Sunday, July 11, 2010

Love Your Enemy, Pray for Those Who Persecute You
Part Two

Some questions and objections have arisen with respect to the prior post Love Your Enemy, Pray for Those Who Persecute You.

You're confusing me. How do you pray for someone like Hitchens?

That's what I mean, it's not as easy a question as it first looks.

Love means respecting the other person as a person, as one with free will, and not as an object, a thing that we can manipulate or ask God to manipulate.

Hitchens is a person, not a puppet, and we should not treat him like a puppet. And God is Love, and we should not pray that God act contrary to Himself.

The same Jesus that said “pray for your persecutors” also said “shake the dust from your feet.”

To pray for a gross violation of another person’s free will is NOT an act of love. It is an act of violence.

Love cannot be forced upon another and still be love. And we are called to love, not to force ourselves on others. That means respecting their free will.

God gave them free will. We should respect His will to give them their will.

By no means am I saying “screw him, I’m not praying for him, period.” No, we should pray. But what I am suggesting is that we should actually think about what we pray for. That we make our prayer an act of love, and not an act contrary to love.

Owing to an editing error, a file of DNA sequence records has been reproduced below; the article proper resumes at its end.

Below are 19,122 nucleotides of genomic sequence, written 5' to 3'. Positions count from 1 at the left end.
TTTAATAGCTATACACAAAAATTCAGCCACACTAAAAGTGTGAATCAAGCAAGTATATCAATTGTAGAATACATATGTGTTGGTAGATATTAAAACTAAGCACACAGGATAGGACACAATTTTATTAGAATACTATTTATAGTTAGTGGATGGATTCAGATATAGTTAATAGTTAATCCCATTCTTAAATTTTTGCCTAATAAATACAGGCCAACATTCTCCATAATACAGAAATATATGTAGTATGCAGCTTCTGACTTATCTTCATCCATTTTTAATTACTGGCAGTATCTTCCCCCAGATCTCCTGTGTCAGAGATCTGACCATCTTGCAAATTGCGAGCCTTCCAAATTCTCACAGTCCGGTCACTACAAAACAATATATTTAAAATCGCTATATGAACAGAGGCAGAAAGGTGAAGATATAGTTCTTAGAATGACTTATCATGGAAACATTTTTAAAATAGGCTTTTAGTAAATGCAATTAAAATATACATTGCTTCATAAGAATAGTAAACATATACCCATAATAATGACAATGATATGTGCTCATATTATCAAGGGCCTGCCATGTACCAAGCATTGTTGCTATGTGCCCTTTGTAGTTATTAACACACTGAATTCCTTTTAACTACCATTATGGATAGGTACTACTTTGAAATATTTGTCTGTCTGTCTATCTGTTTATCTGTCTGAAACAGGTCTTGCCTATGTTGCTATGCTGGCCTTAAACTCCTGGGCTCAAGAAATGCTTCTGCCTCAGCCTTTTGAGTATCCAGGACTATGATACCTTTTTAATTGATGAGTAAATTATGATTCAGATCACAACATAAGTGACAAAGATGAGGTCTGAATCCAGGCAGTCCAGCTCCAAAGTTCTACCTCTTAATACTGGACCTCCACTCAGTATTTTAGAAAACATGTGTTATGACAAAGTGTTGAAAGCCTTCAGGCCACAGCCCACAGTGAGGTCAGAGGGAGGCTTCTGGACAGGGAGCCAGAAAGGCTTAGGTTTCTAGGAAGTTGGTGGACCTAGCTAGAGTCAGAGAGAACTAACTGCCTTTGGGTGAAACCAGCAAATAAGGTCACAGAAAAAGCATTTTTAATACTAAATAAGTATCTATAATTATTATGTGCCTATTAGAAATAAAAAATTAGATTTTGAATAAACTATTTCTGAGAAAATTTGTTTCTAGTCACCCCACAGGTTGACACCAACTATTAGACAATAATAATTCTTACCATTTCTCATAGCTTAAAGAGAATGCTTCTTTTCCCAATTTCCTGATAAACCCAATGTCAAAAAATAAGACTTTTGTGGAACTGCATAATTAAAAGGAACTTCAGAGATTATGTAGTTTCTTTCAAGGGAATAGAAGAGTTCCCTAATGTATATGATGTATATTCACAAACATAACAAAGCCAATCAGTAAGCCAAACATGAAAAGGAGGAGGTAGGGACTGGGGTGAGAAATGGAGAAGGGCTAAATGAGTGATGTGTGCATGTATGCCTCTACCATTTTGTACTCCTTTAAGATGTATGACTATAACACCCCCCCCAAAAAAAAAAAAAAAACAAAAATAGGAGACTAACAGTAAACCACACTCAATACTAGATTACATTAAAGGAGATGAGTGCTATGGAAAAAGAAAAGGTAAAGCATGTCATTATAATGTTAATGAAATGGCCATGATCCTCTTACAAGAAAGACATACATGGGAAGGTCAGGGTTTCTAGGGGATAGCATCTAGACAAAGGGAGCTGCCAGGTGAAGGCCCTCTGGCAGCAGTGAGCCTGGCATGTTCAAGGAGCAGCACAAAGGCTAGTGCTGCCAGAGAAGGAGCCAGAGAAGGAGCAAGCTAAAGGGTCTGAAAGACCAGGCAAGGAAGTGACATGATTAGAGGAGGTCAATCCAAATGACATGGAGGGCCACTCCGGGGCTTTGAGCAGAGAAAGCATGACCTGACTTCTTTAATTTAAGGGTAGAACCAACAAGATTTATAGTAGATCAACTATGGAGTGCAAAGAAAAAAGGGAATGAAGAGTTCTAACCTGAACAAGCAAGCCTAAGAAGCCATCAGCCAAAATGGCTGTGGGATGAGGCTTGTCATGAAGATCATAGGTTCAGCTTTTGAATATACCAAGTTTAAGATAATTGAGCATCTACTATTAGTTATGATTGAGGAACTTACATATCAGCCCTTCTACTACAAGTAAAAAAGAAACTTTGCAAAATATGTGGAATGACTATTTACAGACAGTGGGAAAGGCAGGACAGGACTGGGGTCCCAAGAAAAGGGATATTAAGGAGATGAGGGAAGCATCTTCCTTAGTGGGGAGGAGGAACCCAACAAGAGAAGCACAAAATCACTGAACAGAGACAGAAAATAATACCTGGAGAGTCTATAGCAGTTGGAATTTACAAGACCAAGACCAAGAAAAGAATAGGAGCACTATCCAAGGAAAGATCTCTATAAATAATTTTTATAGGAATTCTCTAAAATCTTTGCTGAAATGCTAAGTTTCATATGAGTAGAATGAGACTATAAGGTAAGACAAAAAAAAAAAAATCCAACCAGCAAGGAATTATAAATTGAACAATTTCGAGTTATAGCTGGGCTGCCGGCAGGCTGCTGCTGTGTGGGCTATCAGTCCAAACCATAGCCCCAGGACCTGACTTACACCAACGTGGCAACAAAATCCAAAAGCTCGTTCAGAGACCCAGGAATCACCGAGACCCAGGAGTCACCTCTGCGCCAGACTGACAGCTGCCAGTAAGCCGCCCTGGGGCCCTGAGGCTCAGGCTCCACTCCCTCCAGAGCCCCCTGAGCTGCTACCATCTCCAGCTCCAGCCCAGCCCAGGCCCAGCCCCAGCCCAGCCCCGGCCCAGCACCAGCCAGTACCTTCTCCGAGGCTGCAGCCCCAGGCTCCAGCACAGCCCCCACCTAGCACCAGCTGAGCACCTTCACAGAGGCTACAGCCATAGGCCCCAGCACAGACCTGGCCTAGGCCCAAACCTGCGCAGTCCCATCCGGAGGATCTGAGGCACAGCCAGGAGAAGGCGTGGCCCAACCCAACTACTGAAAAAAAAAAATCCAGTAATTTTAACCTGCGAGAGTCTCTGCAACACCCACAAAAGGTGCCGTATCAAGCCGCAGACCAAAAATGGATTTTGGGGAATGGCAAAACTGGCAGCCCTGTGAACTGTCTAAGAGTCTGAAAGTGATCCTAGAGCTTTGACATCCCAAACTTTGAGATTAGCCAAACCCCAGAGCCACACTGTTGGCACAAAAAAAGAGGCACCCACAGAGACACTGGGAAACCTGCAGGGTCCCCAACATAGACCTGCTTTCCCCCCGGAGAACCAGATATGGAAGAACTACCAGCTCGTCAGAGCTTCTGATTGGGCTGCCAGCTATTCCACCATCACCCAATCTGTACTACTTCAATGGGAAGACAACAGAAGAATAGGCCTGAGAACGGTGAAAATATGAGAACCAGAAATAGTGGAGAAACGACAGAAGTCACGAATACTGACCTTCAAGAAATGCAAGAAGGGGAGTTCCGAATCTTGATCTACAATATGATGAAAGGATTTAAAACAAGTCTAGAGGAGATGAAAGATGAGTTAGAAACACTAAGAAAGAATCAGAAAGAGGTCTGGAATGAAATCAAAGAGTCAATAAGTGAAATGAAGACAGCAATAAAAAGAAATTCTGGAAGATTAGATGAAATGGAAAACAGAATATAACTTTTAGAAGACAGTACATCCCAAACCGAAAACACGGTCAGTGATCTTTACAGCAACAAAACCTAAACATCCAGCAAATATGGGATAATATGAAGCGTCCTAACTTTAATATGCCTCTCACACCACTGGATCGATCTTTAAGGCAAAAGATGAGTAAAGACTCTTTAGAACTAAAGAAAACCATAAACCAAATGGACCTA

Of course, EVERY prayer of ours should include the proviso — “if it be thy will.” Maybe that in itself solves the dillema?

I respectfully disagree that it is not an easy moral question. On the contrary, it is quite simple to pray for Christopher’s mercy and forgiveness. We should even pray that God forgive against Hitchens’ will. After all, Jesus said, “Father, forgive them, they know not what they do.”

Jesus did not simply say, “forgive them,” and stop. He added “they know not what they do.” This additional aspect is important.